Rebiya Kadeer was invited by a Taiwanese arts organization to attend screenings of “The 10 Conditions of Love”, a documentary about her life but she banned from entering this country for next three years.
“The 10 Conditions of Love” is a story of a woman, a man, a family, a people and a homeland. It is the story of Rebiya Kadeer and also the story of the other Tibet, the Muslim Tibet – the country its people call East Turkestan, but which the Chinese call Xinjiang Province.
The Rafto Foundation interviewed Rebiya Kadeer in April 2010 during her participation at the Oslo Freedom Forum. The interview focused on her current life situation and activities since her release from the Chinese prison in 2005.
Here are the main accents.
Represents voices of oppressed
Freedom of expression is important to Rebiya Kadeer. “Through freedom of expression I represent voices of oppressed Uyghur people”, she says.
“In prison I experienced how it is to be a human being without freedom. After my release I decided to use my freedom to work for those who don’t have any. It is my duty as a free person to speak out on behalf of those who are not allowed to speak”, tells Kadeer.
In her speech at the Oslo Freedom Forum, Kadeer said “We cannot be silent about human rights atrocities being carried out against the Uyghur people.
We must continue to speak out on behalf of the mothers whose sons are being tortured in Chinese prisons; the wives who are afraid to ask what has happened to their husbands; and the children who are not allowed to speak their own language in school. My people are living in an open prison. That is why I must speak out on their behalf”.
Mother of Uyghurs
Rebiya Kadeer is a leader of the World Uyghur Congress, an umbrella organisation for nearly two million Uyghurs who live outside the People´s Republic of China, and the Uyghur American Association, which represents around 1000 exiled Uyghurs in USA.
Kadeer is often called ‘mother of Uyghurs’. In the interview we asked if she feels so. “Yes, I do feel like the mother of Uyghurs and I am proud of it. I have taken upon myself this role because Uyghurs wished it. It is Uyghur people who have given me this name.
When I worked at the “Thousand Mothers Movement”, women made a crown for me and told me that I was their mother”, tells Kadeer. Rebiya Kadeer founded the “Thousand Mothers Movement” in 1997 to promote job training and employment for Uyghur women.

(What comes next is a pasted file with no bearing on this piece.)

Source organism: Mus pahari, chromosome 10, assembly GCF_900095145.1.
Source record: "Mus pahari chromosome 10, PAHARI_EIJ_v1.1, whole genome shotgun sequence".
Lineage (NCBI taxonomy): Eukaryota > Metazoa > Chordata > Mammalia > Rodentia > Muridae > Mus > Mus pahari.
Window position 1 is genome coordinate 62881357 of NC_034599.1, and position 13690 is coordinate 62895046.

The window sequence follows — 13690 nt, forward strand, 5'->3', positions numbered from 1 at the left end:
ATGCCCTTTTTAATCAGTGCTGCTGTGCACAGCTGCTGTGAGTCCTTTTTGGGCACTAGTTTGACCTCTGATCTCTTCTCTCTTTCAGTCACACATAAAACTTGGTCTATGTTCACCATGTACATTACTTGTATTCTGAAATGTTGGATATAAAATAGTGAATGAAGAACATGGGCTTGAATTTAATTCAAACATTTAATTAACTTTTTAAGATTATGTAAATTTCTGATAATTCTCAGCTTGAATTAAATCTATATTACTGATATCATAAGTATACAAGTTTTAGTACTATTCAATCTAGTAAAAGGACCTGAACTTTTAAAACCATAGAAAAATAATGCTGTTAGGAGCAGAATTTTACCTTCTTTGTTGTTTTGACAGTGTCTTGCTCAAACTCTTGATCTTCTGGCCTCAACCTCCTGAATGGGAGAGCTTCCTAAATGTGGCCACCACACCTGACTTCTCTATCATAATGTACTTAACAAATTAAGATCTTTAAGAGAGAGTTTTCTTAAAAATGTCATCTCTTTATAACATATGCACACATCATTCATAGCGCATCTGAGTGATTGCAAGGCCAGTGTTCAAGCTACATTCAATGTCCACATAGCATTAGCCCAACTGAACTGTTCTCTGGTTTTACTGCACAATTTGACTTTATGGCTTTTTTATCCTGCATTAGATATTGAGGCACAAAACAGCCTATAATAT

Authorities try to stop her
Since the unrest in Urumchi summer 2009 and ethnic violence exposing deep social rifts and grossly flawed government policies, restrictions on the freedom of expression have increased.
Rebiya Kadeer was accused by the Chinese authorities to be a ‘mastermind’ behind the unrest. “The Chinese authorities work broadly and are constantly trying to stop me whenever and wherever I travel”, explains Kadeer.
Chinese authorities have called upon governments not to issue Kadeer a visa; they have urged film festivals not to show a film about her life. “But our cause is even more important now. Uyghurs are suffering and these sufferings have increased after the unrest last year”, says Kadeer.
Rebiya Kadeer has no intention to stop her human rights activism despite the fact that two of her sons are now serving lengthy prison sentences in the People´s Republic of China, despite the fact that they are tortured and have been forced to criticize their mother (in an interview which was broadcast on Chinese TV last year), despite that she has not had any contact with them since summer 2009.
Call for action
Rebiya Kadeer calls upon the international NGOs and politicians worldwide to monitor the situation in the region (Xinjiang Uyghur Autonomous Region), to put the pressure on the Chinese government to stop human rights violations, detentions, torture and executions of Uyghurs. She also calls for international engagement to release her sons from the Chinese prison.
HRH Bergen, based on Rafto Foundation article. See original one here.